Why Riesling is an Amazing Food Wine
Dallas Morning News
March 24, 2015
by Tina Danze
When our wine panel’s sommeliers discuss versatile, food-friendly wines, Riesling comes up immediately. Almost as quickly comes a lament that many of their customers ignore this varietal, based on a misconception that all rieslings are cloyingly sweet.
Rieslings actually come in a range of styles: from dry and steely, to the supersweet dessert style. Between those extremes, you’ll find food-friendly wines that balance ripe fruit with good acidity.
This month, the wine panel tasted 21 Rieslings from four countries, looking for wines to pair with a variety of savory foods. Prices ranged from just under $10 to $30; 14 of them were under $20.
The six we chose are fruity styles that show good acidity, faint to mild sweetness and, in several cases, mineral notes.
Now before you dismiss any Riesling that shows even a whisper of sweetness, hear us out: We aren’t talking about trading your favorite Chardonnay or Sauvignon Blanc for Riesling as an aperitif. We’re suggesting that you give our riesling picks a go with dishes that they enhance and vice versa.
Rieslings with a touch of fruity sweetness are perfect partners for many foods: spicy Indian, Thai, Chinese or Mexican cuisine; sweet and spicy dishes; salty foods; charcuterie; pork dishes; bratwurst; crab salad; brunch dishes — the list goes on.
Even if you don’t sip off-dry rieslings solo, you may enjoy how they meld with many dishes.
We tasted with a table full of savory nibbles: potato chips, spicy peanuts, cheeses, charcuterie, salmon dip and more.
Our tasting turned up some surprises. Of our top six rieslings, five were under $15; the six wines in the $21 to $30 range that we tried didn’t wow us. As for the panel favorite, we were so torn that we picked two.
Now you be the judge. Take advantage of a good deal and buy several of our riesling picks. Then put them to the test with your favorite fiery dishes, charcuterie or salty snacks — even potato chips. (Salt and pepper chips hit the mark with many of the wines.)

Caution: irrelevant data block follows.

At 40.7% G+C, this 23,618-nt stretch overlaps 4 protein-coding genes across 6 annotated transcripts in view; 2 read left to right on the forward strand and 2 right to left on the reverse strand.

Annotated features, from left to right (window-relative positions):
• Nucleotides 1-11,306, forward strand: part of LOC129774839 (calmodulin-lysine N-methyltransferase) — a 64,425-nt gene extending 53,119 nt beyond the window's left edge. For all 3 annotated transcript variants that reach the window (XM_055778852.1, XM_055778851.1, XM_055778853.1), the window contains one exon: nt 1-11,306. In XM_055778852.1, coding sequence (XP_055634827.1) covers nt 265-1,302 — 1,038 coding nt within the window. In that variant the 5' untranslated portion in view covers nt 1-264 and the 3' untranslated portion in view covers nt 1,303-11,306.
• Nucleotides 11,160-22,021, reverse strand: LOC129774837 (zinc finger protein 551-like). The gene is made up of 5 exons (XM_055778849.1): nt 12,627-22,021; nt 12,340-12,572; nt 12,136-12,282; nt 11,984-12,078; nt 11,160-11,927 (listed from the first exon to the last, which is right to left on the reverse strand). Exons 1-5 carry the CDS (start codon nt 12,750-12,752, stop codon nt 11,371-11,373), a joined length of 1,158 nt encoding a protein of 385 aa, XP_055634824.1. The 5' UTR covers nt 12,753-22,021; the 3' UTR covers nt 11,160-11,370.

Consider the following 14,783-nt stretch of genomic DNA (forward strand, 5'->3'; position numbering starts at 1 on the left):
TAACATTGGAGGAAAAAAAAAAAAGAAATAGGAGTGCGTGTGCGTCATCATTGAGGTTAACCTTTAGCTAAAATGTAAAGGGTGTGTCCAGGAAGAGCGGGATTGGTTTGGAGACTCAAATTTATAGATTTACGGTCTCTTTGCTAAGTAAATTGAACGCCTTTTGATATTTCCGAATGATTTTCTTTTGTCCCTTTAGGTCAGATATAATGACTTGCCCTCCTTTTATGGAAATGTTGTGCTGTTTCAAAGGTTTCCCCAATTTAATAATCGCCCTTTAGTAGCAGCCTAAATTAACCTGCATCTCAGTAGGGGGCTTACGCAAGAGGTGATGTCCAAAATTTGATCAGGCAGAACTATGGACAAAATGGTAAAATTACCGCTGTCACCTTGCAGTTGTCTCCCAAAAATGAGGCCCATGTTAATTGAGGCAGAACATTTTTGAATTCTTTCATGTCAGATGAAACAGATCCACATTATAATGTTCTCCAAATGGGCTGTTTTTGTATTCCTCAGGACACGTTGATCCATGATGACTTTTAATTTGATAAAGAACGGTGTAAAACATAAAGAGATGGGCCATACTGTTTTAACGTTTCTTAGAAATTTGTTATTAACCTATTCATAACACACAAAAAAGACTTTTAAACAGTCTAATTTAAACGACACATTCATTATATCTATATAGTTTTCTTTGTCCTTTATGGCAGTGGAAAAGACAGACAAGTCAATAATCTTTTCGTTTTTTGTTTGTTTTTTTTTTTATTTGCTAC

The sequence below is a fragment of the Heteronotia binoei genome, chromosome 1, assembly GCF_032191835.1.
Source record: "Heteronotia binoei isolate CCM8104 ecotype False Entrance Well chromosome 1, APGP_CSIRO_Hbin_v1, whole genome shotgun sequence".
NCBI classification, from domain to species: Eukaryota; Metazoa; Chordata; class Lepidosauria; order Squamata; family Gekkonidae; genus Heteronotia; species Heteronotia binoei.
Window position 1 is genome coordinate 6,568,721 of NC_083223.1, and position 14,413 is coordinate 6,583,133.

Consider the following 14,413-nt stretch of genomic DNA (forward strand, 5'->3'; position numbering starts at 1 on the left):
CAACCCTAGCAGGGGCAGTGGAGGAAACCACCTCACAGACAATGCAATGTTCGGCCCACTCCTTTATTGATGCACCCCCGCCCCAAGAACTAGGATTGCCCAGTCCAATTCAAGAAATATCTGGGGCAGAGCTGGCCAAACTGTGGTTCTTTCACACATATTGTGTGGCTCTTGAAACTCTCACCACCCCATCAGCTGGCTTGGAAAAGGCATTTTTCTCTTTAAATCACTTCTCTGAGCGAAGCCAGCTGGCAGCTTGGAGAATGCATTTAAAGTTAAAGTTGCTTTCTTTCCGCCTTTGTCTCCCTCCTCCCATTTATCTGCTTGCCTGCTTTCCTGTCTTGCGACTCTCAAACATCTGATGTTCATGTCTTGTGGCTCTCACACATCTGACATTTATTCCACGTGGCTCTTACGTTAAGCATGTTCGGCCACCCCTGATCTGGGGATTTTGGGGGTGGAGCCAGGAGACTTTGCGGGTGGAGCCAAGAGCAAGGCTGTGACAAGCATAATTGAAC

We’ve recommended some dishes for each wine, but don’t limit yourself. At these prices, you can afford to experiment.
Tina Danze is a Dallas freelance writer.
Find the best food-friendly rieslings under $30
No specific food pairing, but throughout the tasting we snacked on salt-and-pepper potato chips, thinly sliced salami and porchetta, mild cheeses, and crackers with rich, creamy dips.
Paul Botamer, sommelier and wine director at Fearing’s at the Ritz-Carlton, Dallas
Chad Houser, executive director, Café Momentum
Courtney Luscher, co-owner and general manager, the Grape
Jennifer Uygur, co-owner and wine director, Lucia restaurant
Cathy Barber, Taste editor
Sarah Blaskovich, guidelive.com
Tina Danze, freelance writer
Frisk Prickly Riesling, 2013, Australia
$9.49; Goody Goody (Oak Lawn, Greenville Avenue and Harry Hines); Pogo’s; select Sigel’s; select Whole Foods Market stores; and McKinney Wine Merchant
You may not associate Riesling with Australia, but this one comes from an Australian region well-suited to the grape: the mineral-rich foothills of the Victorian Alps. This off-dry wine is aptly named for its slightly spritzy character. “It’s got great acidity, effervescence and fresh fruit,” Botamer said. He liked the wine’s green-apple, lime and lemon curd flavors. “The wine has such a fresh taste, and the frizzante character is cool,” Luscher said. Botamer added that the wine’s effervescence “helps carry the sweetness, keeping it from being cloying.” Pair this wine with spicy Asian food or curry dishes.